Senator’s questions over Clinton Foundation Nigerian donor spark GOP infighting

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A GOP senator's questions over whether a foreign donor swayed Hillary Clinton's decisions while secretary of state have triggered a nasty -- and rather unusual -- dispute with a fellow Republican.

Last week, Sen. David Vitter, R-La., raised new conflict-of-interest concerns for Clinton regarding donations to her family's foundation, questioning whether Nigerian businessman and philanthropist Gilbert Chagoury played any role in her initial opposition to designating a major terror group.

Chagoury, a Nigerian citizen of Lebanese descent, has donated millions to the Bill, Hillary & Chelsea Clinton Foundation, and has long ties to the family. The Louisiana senator wants to know if that history had anything to do with Clinton's reluctance to designate Boko Haram a terror group while secretary of state.

"Chagoury is a huge donor to the Clinton Foundation," Vitter told "He clearly had an interest in keeping Nigeria looking better than it was. [The designation] would have absolutely hurt his bottom line.

"It is not a difficult set of dots to connect."

Vitter sent a letter to Secretary of State John Kerry last week raising these questions, saying: "We need to know if Mr. Chagoury had any influence in the decision not to designate Boko Haram an FTO, or had any other influence with Sec. Clinton's foreign policy decisions."

Chagoury did not respond to a request for comment.

But a veteran Republican media strategist in Washington, Mark Corallo, did. He's calling Vitter's "intimation" that Chagoury tried to delay the Boko Haram designation "ludicrous and laughable."

"I understand David Vitter's desire to score political points against Hillary Clinton. I was in the Clinton opposition business long before anyone had heard of Senator Vitter. And by all means it should be open season on Hillary," Corallo said in a lengthy statement. "But we should be careful to base our political attacks on facts, not innuendo dressed up as a Congressional inquiry. We shouldn't treat everyone who ever associated with the Clinton's as collateral damage."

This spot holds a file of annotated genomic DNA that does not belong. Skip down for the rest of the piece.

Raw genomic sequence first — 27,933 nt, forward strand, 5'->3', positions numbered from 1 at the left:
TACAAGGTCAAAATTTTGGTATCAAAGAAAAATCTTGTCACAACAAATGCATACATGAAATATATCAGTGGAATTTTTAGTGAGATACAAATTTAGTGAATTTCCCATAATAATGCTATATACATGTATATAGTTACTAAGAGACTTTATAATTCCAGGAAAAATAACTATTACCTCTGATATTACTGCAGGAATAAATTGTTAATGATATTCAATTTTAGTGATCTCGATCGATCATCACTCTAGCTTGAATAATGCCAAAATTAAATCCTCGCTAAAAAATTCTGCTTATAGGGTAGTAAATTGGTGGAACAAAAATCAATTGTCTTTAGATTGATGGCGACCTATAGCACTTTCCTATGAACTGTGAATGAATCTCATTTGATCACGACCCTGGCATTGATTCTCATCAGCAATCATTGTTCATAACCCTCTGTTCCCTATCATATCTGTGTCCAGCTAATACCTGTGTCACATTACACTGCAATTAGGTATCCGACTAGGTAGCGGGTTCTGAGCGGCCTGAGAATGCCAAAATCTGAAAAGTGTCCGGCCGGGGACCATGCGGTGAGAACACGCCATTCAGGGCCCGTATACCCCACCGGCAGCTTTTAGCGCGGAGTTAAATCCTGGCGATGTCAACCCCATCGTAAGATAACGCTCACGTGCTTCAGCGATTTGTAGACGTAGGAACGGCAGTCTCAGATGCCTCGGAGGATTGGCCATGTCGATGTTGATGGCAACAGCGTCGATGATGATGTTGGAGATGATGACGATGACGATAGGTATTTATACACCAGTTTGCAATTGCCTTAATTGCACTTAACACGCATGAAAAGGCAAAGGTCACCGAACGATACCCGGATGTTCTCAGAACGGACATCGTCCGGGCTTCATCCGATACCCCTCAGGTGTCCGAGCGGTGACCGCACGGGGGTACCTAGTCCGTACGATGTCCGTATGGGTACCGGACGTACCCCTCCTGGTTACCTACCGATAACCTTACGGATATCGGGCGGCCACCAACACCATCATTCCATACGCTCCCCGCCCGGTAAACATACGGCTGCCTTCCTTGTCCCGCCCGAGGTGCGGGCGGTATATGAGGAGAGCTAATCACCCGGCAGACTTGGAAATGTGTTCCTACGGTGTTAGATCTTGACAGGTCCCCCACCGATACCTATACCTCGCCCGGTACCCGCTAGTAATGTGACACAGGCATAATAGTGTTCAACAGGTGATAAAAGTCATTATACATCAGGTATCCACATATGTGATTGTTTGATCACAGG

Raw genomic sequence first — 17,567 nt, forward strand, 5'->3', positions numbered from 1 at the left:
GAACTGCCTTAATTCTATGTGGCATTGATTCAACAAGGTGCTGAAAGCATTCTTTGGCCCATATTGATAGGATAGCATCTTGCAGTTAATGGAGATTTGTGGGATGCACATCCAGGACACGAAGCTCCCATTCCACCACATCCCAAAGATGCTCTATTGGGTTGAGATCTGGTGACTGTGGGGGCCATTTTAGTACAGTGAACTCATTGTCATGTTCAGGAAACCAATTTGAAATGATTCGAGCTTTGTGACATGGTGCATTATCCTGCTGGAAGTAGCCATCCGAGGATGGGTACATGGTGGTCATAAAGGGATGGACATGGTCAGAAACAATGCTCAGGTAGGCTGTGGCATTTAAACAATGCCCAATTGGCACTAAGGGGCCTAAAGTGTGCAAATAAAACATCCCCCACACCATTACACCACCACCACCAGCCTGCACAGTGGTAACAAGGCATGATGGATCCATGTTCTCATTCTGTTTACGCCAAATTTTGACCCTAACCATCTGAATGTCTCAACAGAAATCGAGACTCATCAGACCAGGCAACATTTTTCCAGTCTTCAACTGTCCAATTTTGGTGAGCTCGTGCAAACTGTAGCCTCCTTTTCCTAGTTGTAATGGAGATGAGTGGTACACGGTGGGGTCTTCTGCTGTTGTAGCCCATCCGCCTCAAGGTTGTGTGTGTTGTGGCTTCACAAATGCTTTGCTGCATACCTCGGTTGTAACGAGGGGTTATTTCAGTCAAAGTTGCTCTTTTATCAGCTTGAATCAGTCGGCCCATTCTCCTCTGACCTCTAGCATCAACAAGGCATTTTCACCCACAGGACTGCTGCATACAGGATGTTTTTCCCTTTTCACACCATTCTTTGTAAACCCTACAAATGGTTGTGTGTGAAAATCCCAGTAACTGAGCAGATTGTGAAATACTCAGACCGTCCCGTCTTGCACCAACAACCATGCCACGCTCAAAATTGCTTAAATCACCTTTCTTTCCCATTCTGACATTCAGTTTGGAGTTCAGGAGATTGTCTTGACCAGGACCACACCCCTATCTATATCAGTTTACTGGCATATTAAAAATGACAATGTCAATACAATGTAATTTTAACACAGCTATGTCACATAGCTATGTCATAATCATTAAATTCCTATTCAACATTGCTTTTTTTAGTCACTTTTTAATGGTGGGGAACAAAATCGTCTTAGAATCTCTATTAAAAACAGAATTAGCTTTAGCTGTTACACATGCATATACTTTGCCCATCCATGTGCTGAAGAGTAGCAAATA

Corallo, who served as Attorney General John Ashcroft's spokesman in the Bush Justice Department from 2002-2005, counts Chagoury as a close friend. He told he represents Chagoury "pro bono," calling him "family."

In his statement, he added: "His love for America and his hatred of Islamic terrorists is intense and public."

At this point, Vitter is not offering proof that Chagoury, a Maronite Catholic, had advocated against the Boko Haram designation -- or even alleging it. But he raised the question -- the kinds of questions Clinton increasingly faces about her family foundation's donations as she gears up for a likely White House bid.

"I think broadly speaking, there are real substantive, legitimate questions," Vitter said, adding that he has "not come to this lately or lightly," noting he first raised the issue when Clinton was first nominated to lead the State Department in 2009.

Vitter also drew a connection between the two major controversies looming over Clinton's expected presidential bid: over Clinton Foundation donors, and her use of personal email while secretary of state. Vitter is asking whether, because of her personal email use, messages dealing with the Boko Haram designation are missing.

Vitter's letter asked the State Department for all documents regarding Clinton's decision not to support a Foreign Terrorist Organization (FTO) designation for the Nigeria-based Boko Haram.

Kerry designated Boko Haram an FTO when he became secretary in 2013. By then, its ties to Al Qaeda-affiliated groups were clearly established. Since that time, the Islamic militant group -- which has been responsible for numerous civilian attacks, rapes and kidnappings in Nigeria, including of over 200 schoolgirls in April 2014 -- has sworn fealty to the Islamic State.

Whether Chagoury indeed had any interest in staving off the terror designation is unknown.